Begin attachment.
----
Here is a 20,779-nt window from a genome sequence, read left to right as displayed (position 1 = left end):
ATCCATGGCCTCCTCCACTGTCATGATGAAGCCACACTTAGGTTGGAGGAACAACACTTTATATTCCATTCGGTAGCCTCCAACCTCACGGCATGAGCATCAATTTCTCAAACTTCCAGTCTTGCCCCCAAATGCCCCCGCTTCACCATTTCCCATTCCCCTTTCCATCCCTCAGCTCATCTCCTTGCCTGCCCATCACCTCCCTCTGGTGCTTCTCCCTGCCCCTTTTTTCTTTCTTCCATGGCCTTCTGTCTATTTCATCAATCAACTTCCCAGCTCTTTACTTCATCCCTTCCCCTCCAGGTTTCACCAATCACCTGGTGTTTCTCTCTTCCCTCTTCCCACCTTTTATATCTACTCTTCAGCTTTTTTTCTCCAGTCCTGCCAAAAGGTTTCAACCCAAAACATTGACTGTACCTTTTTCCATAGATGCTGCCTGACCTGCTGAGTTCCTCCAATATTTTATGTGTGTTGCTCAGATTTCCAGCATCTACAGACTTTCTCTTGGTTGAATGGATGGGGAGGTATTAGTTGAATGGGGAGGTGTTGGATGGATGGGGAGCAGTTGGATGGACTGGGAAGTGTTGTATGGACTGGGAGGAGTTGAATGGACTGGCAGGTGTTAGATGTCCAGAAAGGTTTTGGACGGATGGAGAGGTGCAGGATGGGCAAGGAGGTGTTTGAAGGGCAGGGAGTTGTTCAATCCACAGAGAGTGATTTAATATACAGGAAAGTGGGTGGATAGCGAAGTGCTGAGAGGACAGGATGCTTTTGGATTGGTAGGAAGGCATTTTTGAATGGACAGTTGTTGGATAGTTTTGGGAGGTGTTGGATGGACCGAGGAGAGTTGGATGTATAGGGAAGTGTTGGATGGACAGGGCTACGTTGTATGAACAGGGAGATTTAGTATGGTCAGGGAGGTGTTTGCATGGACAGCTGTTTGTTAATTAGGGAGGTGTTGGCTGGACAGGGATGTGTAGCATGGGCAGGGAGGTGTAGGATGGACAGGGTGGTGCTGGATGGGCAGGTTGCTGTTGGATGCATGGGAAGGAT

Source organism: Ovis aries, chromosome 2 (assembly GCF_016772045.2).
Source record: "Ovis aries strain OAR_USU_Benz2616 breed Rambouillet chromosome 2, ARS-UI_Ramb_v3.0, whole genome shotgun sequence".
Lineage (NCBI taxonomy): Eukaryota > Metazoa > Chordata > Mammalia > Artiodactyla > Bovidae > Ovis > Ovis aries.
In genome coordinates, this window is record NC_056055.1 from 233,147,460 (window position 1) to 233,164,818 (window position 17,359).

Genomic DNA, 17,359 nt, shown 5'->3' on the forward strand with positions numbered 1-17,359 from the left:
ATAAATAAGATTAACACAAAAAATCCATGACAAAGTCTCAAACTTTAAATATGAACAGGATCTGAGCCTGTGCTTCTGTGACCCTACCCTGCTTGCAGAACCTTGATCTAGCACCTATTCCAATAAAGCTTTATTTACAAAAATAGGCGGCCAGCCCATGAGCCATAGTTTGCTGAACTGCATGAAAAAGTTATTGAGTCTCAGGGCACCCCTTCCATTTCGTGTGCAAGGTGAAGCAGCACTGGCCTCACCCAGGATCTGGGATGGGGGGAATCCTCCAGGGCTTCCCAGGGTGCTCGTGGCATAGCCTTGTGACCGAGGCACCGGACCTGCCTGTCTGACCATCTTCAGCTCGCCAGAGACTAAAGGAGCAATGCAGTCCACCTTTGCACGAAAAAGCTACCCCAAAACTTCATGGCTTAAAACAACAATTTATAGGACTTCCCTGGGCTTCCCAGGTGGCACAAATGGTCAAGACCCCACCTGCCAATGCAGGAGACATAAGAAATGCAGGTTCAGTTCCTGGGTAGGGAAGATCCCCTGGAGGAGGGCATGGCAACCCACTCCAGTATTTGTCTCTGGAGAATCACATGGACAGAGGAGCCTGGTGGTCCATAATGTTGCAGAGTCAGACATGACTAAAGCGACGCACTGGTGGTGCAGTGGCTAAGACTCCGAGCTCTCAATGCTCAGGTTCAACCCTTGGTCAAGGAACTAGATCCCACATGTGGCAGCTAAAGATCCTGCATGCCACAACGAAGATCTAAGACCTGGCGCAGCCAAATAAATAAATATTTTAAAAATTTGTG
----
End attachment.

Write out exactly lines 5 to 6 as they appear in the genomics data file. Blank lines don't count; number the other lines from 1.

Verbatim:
Lineage (NCBI taxonomy): Eukaryota > Metazoa > Chordata > Mammalia > Artiodactyla > Bovidae > Ovis > Ovis aries.
In genome coordinates, this window is record NC_056055.1 from 233,147,460 (window position 1) to 233,164,818 (window position 17,359).